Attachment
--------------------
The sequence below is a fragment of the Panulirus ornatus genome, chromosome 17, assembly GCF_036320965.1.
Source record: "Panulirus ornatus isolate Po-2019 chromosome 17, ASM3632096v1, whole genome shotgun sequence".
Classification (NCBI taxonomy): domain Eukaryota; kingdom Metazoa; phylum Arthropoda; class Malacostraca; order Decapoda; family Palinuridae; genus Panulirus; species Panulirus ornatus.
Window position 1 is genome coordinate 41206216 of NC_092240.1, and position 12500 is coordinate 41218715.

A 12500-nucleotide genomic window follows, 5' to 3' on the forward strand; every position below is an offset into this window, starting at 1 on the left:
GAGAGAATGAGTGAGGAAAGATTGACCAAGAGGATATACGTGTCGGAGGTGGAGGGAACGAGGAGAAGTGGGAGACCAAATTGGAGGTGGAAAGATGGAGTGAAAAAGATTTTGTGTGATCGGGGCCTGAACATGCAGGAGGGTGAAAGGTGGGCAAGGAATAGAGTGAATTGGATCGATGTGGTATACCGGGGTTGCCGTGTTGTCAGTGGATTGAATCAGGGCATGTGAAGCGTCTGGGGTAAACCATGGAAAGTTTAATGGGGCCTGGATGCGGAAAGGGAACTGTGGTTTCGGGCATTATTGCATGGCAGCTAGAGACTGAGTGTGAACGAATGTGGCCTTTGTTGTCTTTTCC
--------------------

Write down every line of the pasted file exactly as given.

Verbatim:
The sequence below is a fragment of the Panulirus ornatus genome, chromosome 17, assembly GCF_036320965.1.
Source record: "Panulirus ornatus isolate Po-2019 chromosome 17, ASM3632096v1, whole genome shotgun sequence".
Classification (NCBI taxonomy): domain Eukaryota; kingdom Metazoa; phylum Arthropoda; class Malacostraca; order Decapoda; family Palinuridae; genus Panulirus; species Panulirus ornatus.
Window position 1 is genome coordinate 41206216 of NC_092240.1, and position 12500 is coordinate 41218715.

A 12500-nucleotide genomic window follows, 5' to 3' on the forward strand; every position below is an offset into this window, starting at 1 on the left:
GAGAGAATGAGTGAGGAAAGATTGACCAAGAGGATATACGTGTCGGAGGTGGAGGGAACGAGGAGAAGTGGGAGACCAAATTGGAGGTGGAAAGATGGAGTGAAAAAGATTTTGTGTGATCGGGGCCTGAACATGCAGGAGGGTGAAAGGTGGGCAAGGAATAGAGTGAATTGGATCGATGTGGTATACCGGGGTTGCCGTGTTGTCAGTGGATTGAATCAGGGCATGTGAAGCGTCTGGGGTAAACCATGGAAAGTTTAATGGGGCCTGGATGCGGAAAGGGAACTGTGGTTTCGGGCATTATTGCATGGCAGCTAGAGACTGAGTGTGAACGAATGTGGCCTTTGTTGTCTTTTCC